In the Wild West, the old fashion clothing ( ladies ) made use of is always fascinating. The sweeping skirts, long trains and form fitting bodices, which created the famous hour-glass figure, were popular in those times. The trend was known as the Victorian era was hugely popular on a world-wide scale.
At the time, long dresses and skirts were worn with tight fitting bodices and jackets. The buttocks were usually enhanced by means of a bustle. The bustle is a contraption made from metal bands and padding which was fitted to jut out from the hollow of the back.
The bustle could be pivoted to be raised if the woman was sitting and fall back into place when she stood up. A wider skirt was worn over the bustle and it was usually pulled up in a “pannier” look or an apron effect with flounces, ruffles and other such material. The dresses’ bodice was plain, high necked to be tight fitting and came to a point in the front and the back because the focus was to create the elaborate skirt.
The corset was a piece of undergarment that had been worn for centuries to give a woman a tiny waist. The front of this undergarment is boned and formed into princess lines. At the back, ribbons or ties were threaded in a crisscrossed style like laces and pulled until the waist was tiny.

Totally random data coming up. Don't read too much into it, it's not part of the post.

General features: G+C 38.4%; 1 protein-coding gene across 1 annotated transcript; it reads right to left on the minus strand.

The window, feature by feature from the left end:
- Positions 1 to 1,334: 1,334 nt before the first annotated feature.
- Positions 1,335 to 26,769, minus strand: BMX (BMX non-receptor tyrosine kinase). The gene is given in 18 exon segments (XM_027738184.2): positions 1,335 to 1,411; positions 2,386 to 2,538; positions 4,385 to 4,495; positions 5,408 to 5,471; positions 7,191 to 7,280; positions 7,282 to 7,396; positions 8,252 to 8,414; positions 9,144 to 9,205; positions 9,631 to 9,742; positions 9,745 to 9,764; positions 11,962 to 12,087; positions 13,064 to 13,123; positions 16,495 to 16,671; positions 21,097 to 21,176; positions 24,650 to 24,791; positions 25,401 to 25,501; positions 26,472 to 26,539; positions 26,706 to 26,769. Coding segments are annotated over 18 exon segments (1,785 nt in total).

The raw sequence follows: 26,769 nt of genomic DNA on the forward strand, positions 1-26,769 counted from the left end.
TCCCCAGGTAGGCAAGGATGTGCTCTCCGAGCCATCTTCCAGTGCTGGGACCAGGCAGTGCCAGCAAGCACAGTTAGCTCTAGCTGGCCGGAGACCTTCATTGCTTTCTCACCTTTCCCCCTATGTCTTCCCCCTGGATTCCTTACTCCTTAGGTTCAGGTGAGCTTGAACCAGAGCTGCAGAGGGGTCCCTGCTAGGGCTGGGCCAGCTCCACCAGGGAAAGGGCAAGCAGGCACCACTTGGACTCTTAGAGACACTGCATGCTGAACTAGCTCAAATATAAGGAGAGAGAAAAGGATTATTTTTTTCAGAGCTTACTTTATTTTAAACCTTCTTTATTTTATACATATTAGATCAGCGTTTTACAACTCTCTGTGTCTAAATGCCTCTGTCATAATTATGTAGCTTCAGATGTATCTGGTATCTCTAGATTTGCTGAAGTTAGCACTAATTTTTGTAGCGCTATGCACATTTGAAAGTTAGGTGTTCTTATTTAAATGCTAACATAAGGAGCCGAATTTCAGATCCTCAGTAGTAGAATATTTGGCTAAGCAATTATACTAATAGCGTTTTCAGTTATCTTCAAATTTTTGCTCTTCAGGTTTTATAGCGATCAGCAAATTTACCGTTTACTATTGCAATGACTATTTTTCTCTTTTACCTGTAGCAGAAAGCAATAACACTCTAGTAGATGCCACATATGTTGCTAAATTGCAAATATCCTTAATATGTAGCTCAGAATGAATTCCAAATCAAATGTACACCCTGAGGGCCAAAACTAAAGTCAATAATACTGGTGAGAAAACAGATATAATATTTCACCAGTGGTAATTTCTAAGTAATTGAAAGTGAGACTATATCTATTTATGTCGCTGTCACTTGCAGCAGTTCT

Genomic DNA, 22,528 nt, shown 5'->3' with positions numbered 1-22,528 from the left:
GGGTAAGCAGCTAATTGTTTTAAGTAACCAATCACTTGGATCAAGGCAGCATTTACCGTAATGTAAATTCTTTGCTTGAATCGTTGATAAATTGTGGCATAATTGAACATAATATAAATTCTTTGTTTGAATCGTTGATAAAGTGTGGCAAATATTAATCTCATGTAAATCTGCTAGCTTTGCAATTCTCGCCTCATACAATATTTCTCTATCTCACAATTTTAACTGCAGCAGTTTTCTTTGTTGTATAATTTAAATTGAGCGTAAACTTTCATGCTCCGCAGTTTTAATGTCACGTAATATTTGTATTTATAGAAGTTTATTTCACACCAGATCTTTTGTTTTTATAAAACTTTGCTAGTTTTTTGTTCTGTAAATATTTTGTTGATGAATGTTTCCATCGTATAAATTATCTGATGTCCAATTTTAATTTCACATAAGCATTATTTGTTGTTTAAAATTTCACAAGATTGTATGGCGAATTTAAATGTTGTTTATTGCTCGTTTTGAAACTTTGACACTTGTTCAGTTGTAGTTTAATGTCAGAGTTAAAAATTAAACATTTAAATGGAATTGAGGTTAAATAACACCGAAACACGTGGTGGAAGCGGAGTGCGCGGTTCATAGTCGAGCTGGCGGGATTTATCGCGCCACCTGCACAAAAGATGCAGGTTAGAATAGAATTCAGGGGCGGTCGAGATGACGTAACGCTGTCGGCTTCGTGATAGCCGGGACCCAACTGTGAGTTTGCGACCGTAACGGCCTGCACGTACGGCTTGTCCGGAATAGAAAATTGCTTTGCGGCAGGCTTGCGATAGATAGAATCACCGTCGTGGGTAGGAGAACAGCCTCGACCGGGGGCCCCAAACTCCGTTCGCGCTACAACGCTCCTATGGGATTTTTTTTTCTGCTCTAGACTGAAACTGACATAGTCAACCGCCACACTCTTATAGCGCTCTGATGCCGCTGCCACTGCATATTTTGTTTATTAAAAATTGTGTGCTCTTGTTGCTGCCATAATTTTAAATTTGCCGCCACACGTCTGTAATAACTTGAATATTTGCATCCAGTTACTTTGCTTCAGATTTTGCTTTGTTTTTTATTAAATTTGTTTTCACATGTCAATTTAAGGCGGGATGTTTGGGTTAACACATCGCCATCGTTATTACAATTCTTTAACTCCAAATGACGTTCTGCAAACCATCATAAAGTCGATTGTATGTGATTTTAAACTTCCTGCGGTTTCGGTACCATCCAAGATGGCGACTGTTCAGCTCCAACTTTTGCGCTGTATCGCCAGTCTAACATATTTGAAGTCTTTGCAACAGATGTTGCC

Ties or laces are formed in a crisscrossed style at the back and usually when a woman dressed, someone else would tighten the corset until the waist was measured by the breadth of two hands. This contraption was very unhealthy for a woman and often caused permanent organ damage. Some dressed made consisted of heavy padding that jutted out from the small of her back to make a bubble around the buttocks.
The “leg-of-mutton” or gigot sleeve was a defining factor of dress at that time. It was a sleeve that was tight fitted over the wrist to the elbow and then it flared to form enormous puffs around the upper part of the arm and shoulder. Up to 21 yards of material was sometimes used to create the look and women would have to walk sideways into doorways so that their sleeves were not crushed.
In the 19th century, the old fashion clothing ( ladies ) wore was cumbersome and made movement difficult. As time went by, the trends would change so that the skirts were narrowed and the shirt waist was introduced. This was invariably worn with a waist coat or a jacket still giving the preferred streamlined silhouette of a woman. This look persisted right up into the early part of the 20th century.
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